Grab my book, Blend! by Amy Stone

There’s not really such a thing as a parenting expert. 

At least, I don’t think so. I could be wrong. My parenting experience is all on the job training. 

There are people who call themselves early childhood development experts. I think you can even get a degree in that. I don’t have one of those. Early childhood experts can be helpful and also in my experience they can sometimes give bad advice.  

That’s the rub. Am I right? 

As parents we deeply crave to feel and know that we are doing things correctly so we look for advisors and yet some of the advisors are truly crappy.

For example, one of my step-kids was told by a teacher that they were behind in reading ability. As adults we listened to that expert and dug in and pressured this young person to work harder and do more. At the end of the year we realized that was really happening was that that kid’s best friend had moved away. The kid was having trouble making new friends.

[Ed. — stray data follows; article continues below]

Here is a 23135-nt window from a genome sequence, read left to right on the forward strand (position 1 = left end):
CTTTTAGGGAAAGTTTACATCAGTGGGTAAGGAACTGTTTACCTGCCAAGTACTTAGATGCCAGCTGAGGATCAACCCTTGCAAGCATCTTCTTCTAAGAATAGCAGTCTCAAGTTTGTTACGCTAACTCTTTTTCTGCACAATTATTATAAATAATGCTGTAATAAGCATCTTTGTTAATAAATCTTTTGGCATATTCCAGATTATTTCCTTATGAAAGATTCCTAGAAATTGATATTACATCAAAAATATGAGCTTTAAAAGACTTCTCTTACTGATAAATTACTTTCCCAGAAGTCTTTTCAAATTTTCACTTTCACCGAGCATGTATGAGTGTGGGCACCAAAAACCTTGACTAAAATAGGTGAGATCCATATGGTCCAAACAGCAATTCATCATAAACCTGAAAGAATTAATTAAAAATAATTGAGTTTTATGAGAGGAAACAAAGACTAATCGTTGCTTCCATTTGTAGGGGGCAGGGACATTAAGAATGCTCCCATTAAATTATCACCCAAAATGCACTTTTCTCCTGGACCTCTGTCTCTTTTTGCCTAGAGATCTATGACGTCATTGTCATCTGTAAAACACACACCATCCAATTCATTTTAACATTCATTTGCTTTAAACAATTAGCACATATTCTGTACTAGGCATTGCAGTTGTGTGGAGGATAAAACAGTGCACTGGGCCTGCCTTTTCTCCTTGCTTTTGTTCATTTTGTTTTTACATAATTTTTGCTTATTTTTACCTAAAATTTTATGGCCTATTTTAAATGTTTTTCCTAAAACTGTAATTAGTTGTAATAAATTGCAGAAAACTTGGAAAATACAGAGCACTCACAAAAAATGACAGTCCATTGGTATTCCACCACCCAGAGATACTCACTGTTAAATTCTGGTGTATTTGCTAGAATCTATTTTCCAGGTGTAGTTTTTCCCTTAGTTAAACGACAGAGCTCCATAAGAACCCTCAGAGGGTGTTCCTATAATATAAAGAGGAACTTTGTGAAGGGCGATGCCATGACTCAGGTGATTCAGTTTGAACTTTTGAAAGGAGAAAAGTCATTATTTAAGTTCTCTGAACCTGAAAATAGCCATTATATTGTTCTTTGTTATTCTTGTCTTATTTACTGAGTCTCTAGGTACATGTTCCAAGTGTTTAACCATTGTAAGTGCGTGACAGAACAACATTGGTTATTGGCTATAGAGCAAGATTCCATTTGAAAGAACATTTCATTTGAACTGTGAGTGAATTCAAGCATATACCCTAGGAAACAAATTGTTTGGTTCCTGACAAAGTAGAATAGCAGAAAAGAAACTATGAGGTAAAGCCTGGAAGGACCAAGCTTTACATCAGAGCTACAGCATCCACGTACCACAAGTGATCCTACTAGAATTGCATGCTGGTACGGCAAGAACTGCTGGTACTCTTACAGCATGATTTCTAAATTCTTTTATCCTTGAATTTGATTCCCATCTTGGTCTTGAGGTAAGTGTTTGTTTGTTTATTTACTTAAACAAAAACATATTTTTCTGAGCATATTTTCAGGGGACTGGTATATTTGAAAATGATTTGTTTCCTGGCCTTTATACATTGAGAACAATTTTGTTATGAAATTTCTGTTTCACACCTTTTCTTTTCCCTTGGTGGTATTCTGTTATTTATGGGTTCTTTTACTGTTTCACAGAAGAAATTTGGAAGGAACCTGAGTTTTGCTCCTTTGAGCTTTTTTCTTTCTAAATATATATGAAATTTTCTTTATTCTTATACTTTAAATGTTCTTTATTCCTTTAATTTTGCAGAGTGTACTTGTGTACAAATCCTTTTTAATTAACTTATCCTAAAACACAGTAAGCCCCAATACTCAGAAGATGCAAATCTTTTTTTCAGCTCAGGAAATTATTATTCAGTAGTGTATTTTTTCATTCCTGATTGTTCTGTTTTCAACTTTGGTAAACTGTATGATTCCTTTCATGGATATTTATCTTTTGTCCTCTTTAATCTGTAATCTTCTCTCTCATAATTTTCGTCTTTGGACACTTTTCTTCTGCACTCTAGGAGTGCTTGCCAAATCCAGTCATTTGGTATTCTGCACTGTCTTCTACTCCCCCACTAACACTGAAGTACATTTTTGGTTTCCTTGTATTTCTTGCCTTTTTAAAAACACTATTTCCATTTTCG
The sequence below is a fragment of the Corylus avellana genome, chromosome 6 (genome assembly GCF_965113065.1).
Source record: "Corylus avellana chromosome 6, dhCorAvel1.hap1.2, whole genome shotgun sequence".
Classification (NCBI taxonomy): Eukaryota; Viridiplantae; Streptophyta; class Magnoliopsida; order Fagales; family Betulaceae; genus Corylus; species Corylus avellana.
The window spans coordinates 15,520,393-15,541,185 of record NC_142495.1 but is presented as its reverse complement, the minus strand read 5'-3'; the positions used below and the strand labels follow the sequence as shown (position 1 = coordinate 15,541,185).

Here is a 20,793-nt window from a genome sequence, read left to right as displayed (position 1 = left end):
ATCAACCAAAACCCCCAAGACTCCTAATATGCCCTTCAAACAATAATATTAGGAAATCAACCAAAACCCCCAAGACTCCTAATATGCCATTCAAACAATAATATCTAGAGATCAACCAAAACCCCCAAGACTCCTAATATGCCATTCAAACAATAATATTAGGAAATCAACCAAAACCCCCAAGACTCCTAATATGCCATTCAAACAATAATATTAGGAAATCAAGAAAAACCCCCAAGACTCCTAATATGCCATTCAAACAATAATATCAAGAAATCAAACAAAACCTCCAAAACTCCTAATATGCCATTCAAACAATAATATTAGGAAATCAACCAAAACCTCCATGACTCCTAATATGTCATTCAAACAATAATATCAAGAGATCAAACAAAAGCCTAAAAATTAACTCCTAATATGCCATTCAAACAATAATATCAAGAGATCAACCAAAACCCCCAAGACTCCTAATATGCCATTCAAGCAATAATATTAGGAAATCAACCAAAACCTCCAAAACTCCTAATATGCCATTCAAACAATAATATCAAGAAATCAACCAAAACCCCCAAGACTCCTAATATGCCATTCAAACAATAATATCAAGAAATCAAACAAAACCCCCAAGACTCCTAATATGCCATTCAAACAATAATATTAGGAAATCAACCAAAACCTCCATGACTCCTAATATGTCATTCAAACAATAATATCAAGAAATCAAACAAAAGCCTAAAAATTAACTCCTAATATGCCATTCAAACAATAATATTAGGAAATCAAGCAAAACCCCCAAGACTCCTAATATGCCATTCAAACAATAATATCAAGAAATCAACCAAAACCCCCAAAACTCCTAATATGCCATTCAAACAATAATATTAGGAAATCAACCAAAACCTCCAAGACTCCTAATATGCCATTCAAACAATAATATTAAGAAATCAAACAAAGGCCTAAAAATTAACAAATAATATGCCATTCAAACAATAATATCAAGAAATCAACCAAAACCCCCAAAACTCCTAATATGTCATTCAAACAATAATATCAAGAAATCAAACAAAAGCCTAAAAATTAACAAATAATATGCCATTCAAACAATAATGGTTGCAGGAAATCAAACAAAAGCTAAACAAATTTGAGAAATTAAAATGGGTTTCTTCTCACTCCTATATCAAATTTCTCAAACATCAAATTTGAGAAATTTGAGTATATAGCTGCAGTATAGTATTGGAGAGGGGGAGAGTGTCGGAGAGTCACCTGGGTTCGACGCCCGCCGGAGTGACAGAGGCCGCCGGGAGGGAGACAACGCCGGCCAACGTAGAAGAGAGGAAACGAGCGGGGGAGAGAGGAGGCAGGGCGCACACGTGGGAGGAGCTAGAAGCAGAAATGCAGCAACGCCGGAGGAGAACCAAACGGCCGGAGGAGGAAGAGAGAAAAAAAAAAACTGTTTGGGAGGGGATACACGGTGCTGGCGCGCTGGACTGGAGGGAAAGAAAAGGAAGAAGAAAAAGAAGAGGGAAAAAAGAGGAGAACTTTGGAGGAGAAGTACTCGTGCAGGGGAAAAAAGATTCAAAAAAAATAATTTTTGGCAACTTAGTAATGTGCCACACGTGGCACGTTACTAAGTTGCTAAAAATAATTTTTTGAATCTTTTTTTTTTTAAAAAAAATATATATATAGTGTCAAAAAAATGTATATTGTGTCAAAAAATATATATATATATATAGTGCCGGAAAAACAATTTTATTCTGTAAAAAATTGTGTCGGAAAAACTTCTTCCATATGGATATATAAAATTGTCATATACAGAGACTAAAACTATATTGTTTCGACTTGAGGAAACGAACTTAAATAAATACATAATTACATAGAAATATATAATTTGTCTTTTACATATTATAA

We realized this when the next year the kid switched campuses and flourished socially and academically too. Unfortunately her confidence was rattled for years. When I look back at that I wish I could give that teacher a piece of my mind.

Another example was that when my daughter was in kindergarten her school wanted me to put her in speech therapy (which the school kindly provided for extra fees). They gave me a very hard push that I was harming my child by not committing to this therapy. I got a public verbal lecture from a kindergarten teacher who was a decade younger than me and had no children of her own that she knew better than me – the mom.   

I literally had to sign a release that I was turning this down. What the school didn’t know (because they didn’t ask) is that we have a speech therapist in the family. Somebody who’s quite good actually. That family member advised me that speech therapy for a kid with 4 missing front teeth was not going to be helpful. I think that the school was just trying to make more money. We didn’t attend that school the following year. Just fyi.